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Conference Paper: How the 52-week high and low affect beta and volatility

TitleHow the 52-week high and low affect beta and volatility
Authors
Keywords52-week high
52-week low
Prospect theory
Investor attention
Support level
Issue Date2010
Citation
The 8th NTU International Conference on Economics, Finance and Accounting (2010 IEFA), Taiwan, 21-23 June 2010. How to Cite?
AbstractWe provide a new perspective on stock price behavior around 52-week highs and lows. Instead of focusing on noisy measurements of abnormal returns (alpha), our main focus is to analyze whether a stock’s beta, return volatility and option-implied volatility change (i) when stock prices approach their 52-week high or low, and (ii) when stock prices break through these highs or lows. We find that betas and volatilities decrease when approaching a high or low, and that volatilities increase after breakthroughs. The effects are economically large and very significant, and consistent across stock and stock-option markets. Among several explanations for our findings, we find most support for the anchoring theory.
DescriptionAcademic Session 14 - Capital Market and Investment Strategy III
Persistent Identifierhttp://hdl.handle.net/10722/127843

 

DC FieldValueLanguage
dc.contributor.authorDriessen, Jen_HK
dc.contributor.authorLin, TCen_HK
dc.contributor.authorVan Hemert, Oen_HK
dc.date.accessioned2010-10-31T13:49:44Z-
dc.date.available2010-10-31T13:49:44Z-
dc.date.issued2010en_HK
dc.identifier.citationThe 8th NTU International Conference on Economics, Finance and Accounting (2010 IEFA), Taiwan, 21-23 June 2010.en_HK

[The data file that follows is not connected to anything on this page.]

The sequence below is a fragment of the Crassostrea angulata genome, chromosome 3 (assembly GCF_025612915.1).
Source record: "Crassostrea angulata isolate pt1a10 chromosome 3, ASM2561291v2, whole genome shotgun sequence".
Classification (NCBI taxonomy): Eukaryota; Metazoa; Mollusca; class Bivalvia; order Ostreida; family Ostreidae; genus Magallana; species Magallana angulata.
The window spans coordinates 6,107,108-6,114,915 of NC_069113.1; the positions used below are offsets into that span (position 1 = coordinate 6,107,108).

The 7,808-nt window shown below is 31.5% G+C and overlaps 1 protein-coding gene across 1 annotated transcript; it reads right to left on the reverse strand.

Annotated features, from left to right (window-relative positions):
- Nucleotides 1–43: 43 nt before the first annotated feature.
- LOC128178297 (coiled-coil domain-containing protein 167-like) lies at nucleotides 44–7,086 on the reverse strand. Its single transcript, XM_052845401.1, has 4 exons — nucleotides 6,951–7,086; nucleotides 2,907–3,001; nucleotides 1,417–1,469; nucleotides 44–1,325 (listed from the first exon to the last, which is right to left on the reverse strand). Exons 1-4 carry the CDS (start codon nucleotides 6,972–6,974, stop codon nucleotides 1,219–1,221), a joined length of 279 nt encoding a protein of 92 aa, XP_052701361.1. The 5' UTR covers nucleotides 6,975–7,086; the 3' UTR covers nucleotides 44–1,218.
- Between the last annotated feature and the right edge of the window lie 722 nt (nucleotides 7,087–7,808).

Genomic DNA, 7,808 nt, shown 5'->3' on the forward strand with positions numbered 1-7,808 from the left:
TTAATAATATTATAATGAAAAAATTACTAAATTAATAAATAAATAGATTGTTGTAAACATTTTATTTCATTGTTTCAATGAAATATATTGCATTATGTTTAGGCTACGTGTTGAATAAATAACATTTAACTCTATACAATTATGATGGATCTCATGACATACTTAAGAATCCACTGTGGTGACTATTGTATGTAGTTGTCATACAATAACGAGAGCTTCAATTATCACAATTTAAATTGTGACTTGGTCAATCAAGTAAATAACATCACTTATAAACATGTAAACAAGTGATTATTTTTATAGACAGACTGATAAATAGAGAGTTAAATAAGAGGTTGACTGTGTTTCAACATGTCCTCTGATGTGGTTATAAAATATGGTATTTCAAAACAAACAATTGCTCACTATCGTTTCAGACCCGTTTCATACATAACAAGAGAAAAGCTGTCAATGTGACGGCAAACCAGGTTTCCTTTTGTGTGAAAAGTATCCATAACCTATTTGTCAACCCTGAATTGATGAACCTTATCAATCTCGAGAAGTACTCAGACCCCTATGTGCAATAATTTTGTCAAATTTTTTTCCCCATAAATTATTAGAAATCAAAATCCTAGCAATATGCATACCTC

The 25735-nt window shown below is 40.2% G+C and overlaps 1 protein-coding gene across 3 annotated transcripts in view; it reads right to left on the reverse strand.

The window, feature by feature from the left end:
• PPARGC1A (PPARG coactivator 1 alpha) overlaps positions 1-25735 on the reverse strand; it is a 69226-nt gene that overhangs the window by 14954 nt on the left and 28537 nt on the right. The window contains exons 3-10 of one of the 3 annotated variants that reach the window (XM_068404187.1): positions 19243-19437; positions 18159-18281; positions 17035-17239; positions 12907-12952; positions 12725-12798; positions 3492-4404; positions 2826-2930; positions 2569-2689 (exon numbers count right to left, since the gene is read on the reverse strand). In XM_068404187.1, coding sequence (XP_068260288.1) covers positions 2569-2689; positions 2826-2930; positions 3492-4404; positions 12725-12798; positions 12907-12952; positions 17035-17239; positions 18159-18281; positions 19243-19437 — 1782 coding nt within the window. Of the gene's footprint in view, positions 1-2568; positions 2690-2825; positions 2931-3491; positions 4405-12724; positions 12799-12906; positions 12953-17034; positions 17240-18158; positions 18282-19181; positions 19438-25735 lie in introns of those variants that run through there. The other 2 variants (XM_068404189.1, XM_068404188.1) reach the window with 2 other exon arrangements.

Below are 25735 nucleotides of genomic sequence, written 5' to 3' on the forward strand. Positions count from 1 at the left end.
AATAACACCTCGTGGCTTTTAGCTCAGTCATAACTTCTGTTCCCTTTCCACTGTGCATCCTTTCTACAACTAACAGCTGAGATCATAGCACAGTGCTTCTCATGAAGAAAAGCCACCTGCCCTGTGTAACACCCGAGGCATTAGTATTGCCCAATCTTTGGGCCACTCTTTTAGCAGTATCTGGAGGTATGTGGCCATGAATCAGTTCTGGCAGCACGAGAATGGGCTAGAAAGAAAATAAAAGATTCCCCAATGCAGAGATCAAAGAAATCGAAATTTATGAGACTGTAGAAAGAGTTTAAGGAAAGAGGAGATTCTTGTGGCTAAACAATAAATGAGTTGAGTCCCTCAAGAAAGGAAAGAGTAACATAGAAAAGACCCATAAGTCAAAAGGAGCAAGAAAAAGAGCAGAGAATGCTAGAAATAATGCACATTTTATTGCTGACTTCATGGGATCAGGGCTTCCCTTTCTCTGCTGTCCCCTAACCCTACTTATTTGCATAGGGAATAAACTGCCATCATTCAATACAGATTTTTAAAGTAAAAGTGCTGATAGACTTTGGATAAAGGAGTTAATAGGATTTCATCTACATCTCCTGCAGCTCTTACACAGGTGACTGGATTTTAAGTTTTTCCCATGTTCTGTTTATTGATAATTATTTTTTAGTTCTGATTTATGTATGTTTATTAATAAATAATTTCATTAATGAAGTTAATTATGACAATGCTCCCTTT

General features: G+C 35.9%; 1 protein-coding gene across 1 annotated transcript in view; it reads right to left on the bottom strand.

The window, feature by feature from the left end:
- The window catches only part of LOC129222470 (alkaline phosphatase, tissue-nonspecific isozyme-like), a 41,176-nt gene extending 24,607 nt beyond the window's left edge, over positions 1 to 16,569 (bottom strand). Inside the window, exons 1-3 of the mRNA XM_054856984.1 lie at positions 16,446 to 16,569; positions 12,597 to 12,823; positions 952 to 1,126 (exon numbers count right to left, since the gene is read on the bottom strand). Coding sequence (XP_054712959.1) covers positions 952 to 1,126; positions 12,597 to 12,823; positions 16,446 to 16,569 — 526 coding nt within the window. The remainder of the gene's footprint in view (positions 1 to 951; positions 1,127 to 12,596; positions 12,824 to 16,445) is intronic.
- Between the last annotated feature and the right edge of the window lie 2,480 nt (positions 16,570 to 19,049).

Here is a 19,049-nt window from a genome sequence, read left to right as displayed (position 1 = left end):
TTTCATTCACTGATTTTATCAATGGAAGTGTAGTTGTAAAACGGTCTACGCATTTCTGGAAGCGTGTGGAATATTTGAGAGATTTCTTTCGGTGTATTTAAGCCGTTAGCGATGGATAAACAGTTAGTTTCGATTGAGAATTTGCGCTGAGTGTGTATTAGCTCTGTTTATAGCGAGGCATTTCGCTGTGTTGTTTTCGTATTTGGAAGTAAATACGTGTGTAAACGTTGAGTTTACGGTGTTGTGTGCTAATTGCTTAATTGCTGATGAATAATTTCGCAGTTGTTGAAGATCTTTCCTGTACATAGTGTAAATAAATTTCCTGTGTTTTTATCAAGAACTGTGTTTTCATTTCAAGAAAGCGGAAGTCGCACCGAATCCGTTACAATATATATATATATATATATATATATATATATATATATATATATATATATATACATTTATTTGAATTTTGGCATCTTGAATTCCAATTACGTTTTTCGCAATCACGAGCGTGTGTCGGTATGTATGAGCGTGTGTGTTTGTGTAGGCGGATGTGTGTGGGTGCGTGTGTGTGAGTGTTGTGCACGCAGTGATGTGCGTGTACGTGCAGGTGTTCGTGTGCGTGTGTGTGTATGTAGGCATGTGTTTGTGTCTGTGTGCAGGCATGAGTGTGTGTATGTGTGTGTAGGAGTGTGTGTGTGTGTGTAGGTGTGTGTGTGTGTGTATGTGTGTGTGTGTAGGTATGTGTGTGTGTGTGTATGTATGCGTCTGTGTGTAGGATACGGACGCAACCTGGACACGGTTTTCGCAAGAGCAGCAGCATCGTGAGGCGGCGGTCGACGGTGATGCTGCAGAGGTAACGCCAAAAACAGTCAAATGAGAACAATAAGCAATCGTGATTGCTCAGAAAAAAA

dc.identifier.urihttp://hdl.handle.net/10722/127843-
dc.descriptionAcademic Session 14 - Capital Market and Investment Strategy III-
dc.description.abstractWe provide a new perspective on stock price behavior around 52-week highs and lows. Instead of focusing on noisy measurements of abnormal returns (alpha), our main focus is to analyze whether a stock’s beta, return volatility and option-implied volatility change (i) when stock prices approach their 52-week high or low, and (ii) when stock prices break through these highs or lows. We find that betas and volatilities decrease when approaching a high or low, and that volatilities increase after breakthroughs. The effects are economically large and very significant, and consistent across stock and stock-option markets. Among several explanations for our findings, we find most support for the anchoring theory.-
dc.languageengen_HK
dc.relation.ispartofNTU International Conference on Economics, Finance and Accounting-
dc.rightsCreative Commons: Attribution 3.0 Hong Kong License-
dc.subject52-week high-
dc.subject52-week low-
dc.subjectProspect theory-
dc.subjectInvestor attention-
dc.subjectSupport level-
dc.titleHow the 52-week high and low affect beta and volatilityen_HK
dc.typeConference_Paperen_HK
dc.identifier.emailLin, TC: tsechunlin@hku.hken_HK
dc.identifier.authorityLin, TC=rp01077en_HK
dc.description.naturepostprint-
dc.identifier.hkuros173647en_HK
dc.description.otherThe 8th NTU International Conference on Economics, Finance and Accounting (2010 IEFA), Taiwan, 21-23 June 2010.-

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